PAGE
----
As the festive season of Hari Raya approaches, many people eagerly anticipate the annual celebration with family and friends. However, for some, the preparations and social interactions during this time can also bring about stress and anxiety. The pressure of hosting or attending gatherings, managing expectations, and dealing with various responsibilities can take a toll on one’s wellbeing.
What is Hari Raya?
The joyous occasion of Hari Raya, also known as Eid al-Fitr, is a time of celebration and festivities for Muslims worldwide. It marks the end of Ramadan, the holy month of fasting, and is a time for Muslims to come together with family and friends to celebrate the end of a period of self-reflection and restraint.
However, like any major holiday, Hari Raya can also come with its fair share of stress. But fret not; you can handle Hari Raya stress during this special occasion by practising mindfulness. It may sound simple, but for many, a simple shift in mindset can make a significant difference in managing stress during Hari Raya.
The surprising mindfulness alternative for Hari Raya
Mindfulness, the practice of being fully present in the moment without judgement, has gained recognition as an effective tool for managing stress and promoting wellbeing. Two distinct types of mindfulness techniques, interoceptive and exteroceptive, offer different ways to cultivate mindfulness and can be particularly beneficial during this time of the year.
Interoceptive mindfulness involves directing our attention inward towards the sensations and experiences within our body. What is surprising is that while most people know about mindfulness as the traditional ‘interoceptive’ bit to close your eyes, and focus on your breathing - it actually works when you’re dealing with external stress triggers.
However, the surprising approach to handling Hari Raya stress is through exteroceptive mindfulness. This involves directing our attention outward towards the external environment and our sensory experiences (sight, hearing, touch, taste, and smell) without judgment or attachment and with an attitude of curiosity and openness. When we get stressed, it’s normal for us to look inward and focus on our interoceptive techniques.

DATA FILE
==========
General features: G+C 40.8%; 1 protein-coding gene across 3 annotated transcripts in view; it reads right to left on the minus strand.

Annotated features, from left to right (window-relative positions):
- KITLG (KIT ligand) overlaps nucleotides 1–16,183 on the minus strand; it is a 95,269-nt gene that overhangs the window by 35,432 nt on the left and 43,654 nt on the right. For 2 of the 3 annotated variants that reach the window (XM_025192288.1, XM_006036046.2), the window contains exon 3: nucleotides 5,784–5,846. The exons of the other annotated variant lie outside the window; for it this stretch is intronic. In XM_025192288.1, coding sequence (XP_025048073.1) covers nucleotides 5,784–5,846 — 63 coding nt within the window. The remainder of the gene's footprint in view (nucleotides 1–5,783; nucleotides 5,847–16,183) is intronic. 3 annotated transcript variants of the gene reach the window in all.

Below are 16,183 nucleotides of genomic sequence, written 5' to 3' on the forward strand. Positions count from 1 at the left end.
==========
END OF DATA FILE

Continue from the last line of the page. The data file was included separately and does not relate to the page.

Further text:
How can I practice exteroceptive mindfulness?
By practising exteroceptive mindfulness, these techniques can help us fully engage in the present moment without getting lost in worries that are in our minds. This will also enhance our social interactions, allowing us to be fully present with our loved ones and enjoy the festivities together.
Here are some exteroceptive mindfulness techniques that you can use to help deal with the Hari Raya stress:
- Mindful eating: During this time of the year, there are often abundant and delicious food offerings. Practise mindful eating by savouring each bite, noticing the flavours, textures, and smells, and chewing slowly and mindfully. Pay attention to your body's hunger and fullness cues, and eat with gratitude and appreciation for the nourishment. For more tips on mindful eating, listen to the Naluri Mindful Eating audio guide or read our beginner’s guide to Mindful Eating.
- Sensory awareness: Engage your senses fully in the festive experience. Notice the colourful decorations, the aroma of traditional dishes, the sound of laughter and music, and the warmth of hugs and handshakes. Allow yourself to be fully present in these sensory experiences without judgement or distraction.
These mindfulness techniques in your Hari Raya routine allow you to cultivate a deeper sense of presence, self-awareness, and well-being during the festivities. These mindfulness practices can help you manage stress, reduce anxiety, and enhance your well-being during the holidays. For further reading, find out how you can transform your productivity with mindfulness.
If you or someone you know is feeling overwhelmed during the holidays and needs to talk to a professional, Naluri’s health coaches are available 24/7 via call or textline.